As an aside, I have a circle cutter that I inherited from my parents. I was going to use that but when I put it in the drill press, I found that the shaft was bent and the experiment turned pretty scary pretty fast. However, note the $.50 cigar box holding all of my parents' Allen wrenches. Were they collectors and they just never told me?


So the next part was to line up the connecting nuts and bolts and drill those holes to anchor the speaker to the box. That then let me see exactly how much space I had to arrange my connectors and nobs without the speaker hitting them. (I had gotten a pretty good idea before I started but you never really know until you start cutting stuff up.)




So this amp is powered by a 9v battery or a DC "wall wort" power supply of similar voltage. The battery needed to be on the bottom of the chassis so as not to dangle. I then drilled the holes for the guitar cord input and the speaker out jack along with the external power connector. I put these down the side of the box with the hinges. I countersunk the holes using a Forstner bit so I could get sockets around the retaining nuts.



The top of the amp has the On/Off switch, a power indicator LED, Volume, Tone and Gain controls. I lined these holes up so that they would look centered with the lid closed.








The base of the On/Off switch required me to chisel a little inset on the inside of the box so he top would fit through. The countersinks on top were to allow for the volume, tone and gain knobs to fit in there just right. Once again, I used a Forstner bit for that.






Well, as often happens when you are clueless, I managed to disconnect a wire or two and had no idea how to fix it. For example, this do-dad came disconnected from the board thingie and if I was gonna use a melty stick on it, I figured I should actually know where it was supposed to go. (Sorry for all the technical jargon.) So, I popped into my exceedingly sensible vehicle and paid a visit to Crawfish's Electronic Dungeon for the final touches.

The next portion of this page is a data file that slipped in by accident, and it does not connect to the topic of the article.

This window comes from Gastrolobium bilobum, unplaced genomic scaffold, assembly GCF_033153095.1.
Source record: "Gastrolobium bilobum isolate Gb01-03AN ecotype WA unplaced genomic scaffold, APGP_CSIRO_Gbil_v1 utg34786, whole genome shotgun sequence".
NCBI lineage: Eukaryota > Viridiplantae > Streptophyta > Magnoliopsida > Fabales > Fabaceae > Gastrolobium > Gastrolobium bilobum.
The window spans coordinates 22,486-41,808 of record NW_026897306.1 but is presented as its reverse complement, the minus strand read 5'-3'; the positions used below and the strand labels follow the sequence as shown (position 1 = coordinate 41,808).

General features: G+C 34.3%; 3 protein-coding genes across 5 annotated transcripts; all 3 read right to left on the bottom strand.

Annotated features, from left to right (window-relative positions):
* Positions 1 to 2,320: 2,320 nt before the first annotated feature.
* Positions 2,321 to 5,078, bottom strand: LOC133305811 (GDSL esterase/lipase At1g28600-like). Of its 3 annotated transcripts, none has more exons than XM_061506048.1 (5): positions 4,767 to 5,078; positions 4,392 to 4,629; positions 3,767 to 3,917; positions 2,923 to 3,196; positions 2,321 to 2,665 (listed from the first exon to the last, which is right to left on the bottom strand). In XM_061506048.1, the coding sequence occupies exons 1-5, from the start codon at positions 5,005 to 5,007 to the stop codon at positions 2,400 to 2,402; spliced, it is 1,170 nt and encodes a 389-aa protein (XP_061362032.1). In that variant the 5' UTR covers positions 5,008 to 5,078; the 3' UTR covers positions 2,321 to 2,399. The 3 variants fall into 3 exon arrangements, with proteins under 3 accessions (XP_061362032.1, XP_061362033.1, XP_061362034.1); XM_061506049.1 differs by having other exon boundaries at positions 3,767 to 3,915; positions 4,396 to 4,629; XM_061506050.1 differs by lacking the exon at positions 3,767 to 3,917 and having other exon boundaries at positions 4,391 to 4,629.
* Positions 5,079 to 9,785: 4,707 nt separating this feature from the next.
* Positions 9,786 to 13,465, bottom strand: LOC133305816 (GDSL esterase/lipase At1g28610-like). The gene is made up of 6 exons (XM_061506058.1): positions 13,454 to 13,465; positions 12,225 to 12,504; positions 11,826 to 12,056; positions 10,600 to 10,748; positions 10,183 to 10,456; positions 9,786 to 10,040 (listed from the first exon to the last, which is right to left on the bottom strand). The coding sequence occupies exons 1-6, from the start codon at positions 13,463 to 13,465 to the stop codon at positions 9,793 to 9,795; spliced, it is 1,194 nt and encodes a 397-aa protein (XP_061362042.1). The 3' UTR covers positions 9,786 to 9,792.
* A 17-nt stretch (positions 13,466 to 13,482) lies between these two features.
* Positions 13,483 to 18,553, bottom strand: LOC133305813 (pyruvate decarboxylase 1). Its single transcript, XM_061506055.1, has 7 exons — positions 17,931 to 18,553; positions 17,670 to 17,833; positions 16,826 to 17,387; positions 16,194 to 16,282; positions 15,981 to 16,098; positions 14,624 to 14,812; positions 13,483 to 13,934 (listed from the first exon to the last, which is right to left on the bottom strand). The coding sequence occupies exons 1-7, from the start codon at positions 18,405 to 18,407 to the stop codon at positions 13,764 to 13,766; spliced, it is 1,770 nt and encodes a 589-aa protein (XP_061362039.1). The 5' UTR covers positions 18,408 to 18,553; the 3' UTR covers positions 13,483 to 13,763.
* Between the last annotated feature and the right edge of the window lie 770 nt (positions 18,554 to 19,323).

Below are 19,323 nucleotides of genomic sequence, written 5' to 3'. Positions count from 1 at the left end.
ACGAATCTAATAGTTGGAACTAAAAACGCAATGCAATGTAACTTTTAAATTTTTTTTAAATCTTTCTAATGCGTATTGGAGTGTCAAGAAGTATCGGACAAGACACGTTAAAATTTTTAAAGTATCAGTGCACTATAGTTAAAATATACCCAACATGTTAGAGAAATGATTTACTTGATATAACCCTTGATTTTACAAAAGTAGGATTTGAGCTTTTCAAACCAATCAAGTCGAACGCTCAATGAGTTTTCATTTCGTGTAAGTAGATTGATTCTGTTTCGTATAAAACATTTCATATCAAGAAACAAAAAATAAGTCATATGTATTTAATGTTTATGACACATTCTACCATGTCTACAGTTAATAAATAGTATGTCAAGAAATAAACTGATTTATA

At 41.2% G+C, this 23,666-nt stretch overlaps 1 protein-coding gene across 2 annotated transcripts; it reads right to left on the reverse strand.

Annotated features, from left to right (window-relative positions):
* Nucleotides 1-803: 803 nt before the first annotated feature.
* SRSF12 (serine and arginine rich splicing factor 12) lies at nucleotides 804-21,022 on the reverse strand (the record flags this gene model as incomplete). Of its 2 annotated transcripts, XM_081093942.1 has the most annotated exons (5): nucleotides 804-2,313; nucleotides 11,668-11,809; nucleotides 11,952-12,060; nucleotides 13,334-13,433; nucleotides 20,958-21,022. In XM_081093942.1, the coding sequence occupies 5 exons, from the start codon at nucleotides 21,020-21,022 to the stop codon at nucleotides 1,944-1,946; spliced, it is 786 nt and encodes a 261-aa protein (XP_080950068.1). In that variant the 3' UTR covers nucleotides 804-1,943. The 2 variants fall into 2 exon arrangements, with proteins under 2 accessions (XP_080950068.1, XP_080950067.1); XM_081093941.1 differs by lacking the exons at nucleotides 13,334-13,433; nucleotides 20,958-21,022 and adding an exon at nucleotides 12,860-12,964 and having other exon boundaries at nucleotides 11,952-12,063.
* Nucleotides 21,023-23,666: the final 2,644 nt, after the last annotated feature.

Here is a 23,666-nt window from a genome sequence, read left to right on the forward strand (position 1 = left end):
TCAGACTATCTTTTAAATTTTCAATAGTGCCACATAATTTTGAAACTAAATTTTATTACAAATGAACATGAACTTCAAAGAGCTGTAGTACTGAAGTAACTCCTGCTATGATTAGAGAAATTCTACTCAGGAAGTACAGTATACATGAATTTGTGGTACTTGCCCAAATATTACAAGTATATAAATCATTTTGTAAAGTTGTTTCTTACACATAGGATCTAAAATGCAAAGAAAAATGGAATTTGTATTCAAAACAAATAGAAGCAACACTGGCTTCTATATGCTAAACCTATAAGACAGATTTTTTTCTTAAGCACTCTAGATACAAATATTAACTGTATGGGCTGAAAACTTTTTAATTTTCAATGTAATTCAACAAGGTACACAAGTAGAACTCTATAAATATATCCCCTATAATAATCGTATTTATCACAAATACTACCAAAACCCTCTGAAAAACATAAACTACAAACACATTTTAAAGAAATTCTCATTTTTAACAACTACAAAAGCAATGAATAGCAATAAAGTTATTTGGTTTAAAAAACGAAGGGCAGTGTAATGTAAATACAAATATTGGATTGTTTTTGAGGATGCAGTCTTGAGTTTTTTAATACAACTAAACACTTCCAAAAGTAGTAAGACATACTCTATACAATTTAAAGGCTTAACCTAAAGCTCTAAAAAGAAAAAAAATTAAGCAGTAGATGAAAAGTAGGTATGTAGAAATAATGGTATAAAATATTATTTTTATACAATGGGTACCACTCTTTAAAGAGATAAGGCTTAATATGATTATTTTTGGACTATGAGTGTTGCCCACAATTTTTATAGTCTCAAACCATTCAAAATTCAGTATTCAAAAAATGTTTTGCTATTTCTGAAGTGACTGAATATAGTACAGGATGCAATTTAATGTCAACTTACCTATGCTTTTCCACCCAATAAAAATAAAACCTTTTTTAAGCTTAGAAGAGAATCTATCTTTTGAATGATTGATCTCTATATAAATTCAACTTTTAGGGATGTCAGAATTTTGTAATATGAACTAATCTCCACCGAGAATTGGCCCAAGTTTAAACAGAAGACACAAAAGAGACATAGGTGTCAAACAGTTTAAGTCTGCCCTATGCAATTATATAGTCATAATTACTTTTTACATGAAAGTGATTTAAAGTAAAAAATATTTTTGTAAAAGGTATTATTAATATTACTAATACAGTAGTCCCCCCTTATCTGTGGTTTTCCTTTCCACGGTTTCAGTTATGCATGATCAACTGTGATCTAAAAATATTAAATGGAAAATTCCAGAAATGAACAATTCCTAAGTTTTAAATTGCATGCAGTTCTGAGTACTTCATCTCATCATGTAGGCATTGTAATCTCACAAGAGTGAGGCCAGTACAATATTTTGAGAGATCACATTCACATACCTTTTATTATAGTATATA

He got to work replacing the speaker with an upgraded one he had recently acquired and wanted to test and grabbed a schematic to see where the do-dad was supposed to connect to the thingie. He heated up the melty stick and a few puffs of mostly non-toxic smoke later, we was in business.





We switched out the blue knobs for these grey ones and he added a battery clamp and some Velcro to hold down the board. Basically, the only time it will ever be opened will be to replace the battery so we didn't make any efforts at wire management.



As they say.. the proof is in the playing.

Since I can't play, Crawfish gave it a test :




And he worked out the Kinks...




Anyway, not something I could have done on my own, but something that I think most people could do with a few drill bits, a box ,some patience and a buddy who knows what the heck he is doing.






Saturday, April 1, 2017

Making a Scorpion Rising Wind-Up Toy/Puzzle

So a friend of mine was retiring and cleaning out her office.
She drops this box off at my desk and says, "Hey, you like making stuff. Good luck with this."
Mmmmm, okay.
Why the semi-ominous "Good luck...?"







Lots to like here.
  • It's a toy. (Two of 'em actually) 
  • It needs to be built 
  • It's scorpions which are wicked cool